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A new set of European Commission rules, called the AI Liability Directive, could make it easier for people injured in AI accidents to sue.
The European Commission says that the new proposals, which could become the first-ever legal framework on AI, are needed because:
– AI developers, deployers and users need clear requirements and obligations regarding specific uses of AI.
– The administrative and financial burdens for businesses, in particular small and medium-sized enterprises (SMEs), need to be minimised.
– Some AI systems create risks. For example, it’s not possible to find out why an AI system has made a decision or prediction and taken a particular action and may, therefore, be difficult to assess whether someone has been unfairly disadvantaged, such as in a hiring decision or an application for a public benefit scheme.
– Although existing legislation provides some protection, it is not currently sufficient to address the specific challenges AI systems may bring.
What Will The Proposed New Rules Cover?
The proposed rules will:
– Address risks specifically created by AI applications.
– Propose a list of high-risk applications.
– Set clear requirements for AI systems for high-risk applications.
– Define specific obligations for AI users and providers of high-risk applications.
– Propose a conformity assessment before the AI system is put into service or placed on the market.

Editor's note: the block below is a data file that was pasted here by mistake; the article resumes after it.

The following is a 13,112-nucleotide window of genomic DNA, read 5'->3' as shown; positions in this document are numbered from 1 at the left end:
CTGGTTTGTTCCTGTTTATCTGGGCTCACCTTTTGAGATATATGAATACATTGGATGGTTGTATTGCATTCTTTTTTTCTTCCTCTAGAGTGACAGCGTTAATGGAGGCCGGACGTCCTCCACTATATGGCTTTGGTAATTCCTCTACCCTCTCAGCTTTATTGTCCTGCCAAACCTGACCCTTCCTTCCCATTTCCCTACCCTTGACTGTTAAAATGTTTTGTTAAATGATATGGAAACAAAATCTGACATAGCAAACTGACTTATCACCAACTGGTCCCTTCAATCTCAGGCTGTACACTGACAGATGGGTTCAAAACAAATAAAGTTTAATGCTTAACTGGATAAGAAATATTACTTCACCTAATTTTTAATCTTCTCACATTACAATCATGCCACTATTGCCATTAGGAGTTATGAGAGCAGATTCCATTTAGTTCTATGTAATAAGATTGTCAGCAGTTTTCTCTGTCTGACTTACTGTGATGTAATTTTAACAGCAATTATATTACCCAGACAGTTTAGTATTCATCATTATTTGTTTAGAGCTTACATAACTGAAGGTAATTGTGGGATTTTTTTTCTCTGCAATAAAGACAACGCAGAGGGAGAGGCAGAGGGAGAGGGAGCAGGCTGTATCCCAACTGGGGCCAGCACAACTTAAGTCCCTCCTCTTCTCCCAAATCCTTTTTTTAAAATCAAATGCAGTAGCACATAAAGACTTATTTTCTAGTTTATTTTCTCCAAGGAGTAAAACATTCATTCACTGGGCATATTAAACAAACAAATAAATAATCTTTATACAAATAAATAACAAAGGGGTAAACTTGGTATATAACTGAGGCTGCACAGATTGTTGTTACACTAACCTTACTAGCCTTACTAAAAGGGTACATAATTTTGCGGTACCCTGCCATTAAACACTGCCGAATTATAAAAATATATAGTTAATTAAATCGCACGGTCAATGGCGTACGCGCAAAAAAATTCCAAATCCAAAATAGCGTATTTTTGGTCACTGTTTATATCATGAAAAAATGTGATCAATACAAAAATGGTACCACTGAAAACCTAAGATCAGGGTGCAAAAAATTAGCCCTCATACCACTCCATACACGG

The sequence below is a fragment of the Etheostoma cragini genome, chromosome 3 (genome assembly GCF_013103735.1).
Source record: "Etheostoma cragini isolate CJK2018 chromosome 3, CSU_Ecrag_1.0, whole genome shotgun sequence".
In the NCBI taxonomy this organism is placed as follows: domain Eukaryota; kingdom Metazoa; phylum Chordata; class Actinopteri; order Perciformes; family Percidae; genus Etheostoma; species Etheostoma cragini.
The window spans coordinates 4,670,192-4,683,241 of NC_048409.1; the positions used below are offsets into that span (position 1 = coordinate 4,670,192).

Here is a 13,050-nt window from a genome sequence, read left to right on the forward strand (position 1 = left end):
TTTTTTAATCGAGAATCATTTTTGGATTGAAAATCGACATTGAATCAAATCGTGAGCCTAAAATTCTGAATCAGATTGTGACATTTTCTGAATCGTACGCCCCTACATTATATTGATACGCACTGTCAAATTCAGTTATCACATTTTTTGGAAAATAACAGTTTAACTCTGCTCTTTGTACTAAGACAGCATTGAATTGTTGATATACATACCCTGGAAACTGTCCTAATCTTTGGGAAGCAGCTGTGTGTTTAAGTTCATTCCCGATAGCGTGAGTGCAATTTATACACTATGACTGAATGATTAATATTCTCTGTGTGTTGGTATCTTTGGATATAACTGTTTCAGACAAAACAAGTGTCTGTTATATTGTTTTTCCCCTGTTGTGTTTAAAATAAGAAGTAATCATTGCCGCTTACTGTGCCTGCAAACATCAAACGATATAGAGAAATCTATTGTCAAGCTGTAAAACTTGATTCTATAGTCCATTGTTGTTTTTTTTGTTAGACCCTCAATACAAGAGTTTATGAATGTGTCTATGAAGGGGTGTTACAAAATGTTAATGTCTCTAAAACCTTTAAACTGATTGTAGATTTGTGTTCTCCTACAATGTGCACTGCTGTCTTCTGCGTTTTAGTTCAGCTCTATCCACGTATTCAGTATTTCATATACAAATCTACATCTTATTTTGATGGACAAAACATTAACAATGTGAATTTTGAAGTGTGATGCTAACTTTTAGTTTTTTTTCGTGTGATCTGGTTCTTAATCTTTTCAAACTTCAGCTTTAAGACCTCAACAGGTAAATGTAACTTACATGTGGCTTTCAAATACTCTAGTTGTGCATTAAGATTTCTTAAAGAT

– Propose enforcement after such an AI system is placed in the market.
– Propose a governance structure at the European and national levels.
The European Commission’s rules will take a risk-based approach in deciding the strength of rules that will be applied to different AI systems. For example:
– AI systems which pose an ‘unacceptable risk’, e.g. if they are considered a clear threat to the safety, livelihoods and rights of people, will be banned, from social scoring by governments to toys using voice assistance that encourages dangerous behaviour.
– AI systems identified as high-risk, e.g. AI technology used in critical infrastructures, safety components of products, essential private and public services (credit scoring), law enforcement that may interfere with people’s fundamental rights, and similar will be subject to strict obligations before they can be put on the market. For example, this could include risk assessment and mitigation systems, logging of activity to ensure traceability of results, providing clear and adequate information and documentation to the user, or appropriate human oversight measures to minimise risk. Biometric identification is an example of a ‘high-risk’ AI system.
In addition to the unacceptable risk and high-risk categories, the European Commission’s proposed regulatory framework for AI systems will also include two more categories:
– Limited risk – AI systems with specific transparency obligations, e.g. chatbots, where users must be made aware that they are interacting with a machine.
– Minimal or zero risk. For example, the proposed rules will allow the free use of minimal-risk AI, such as AI-enabled video games or spam filters.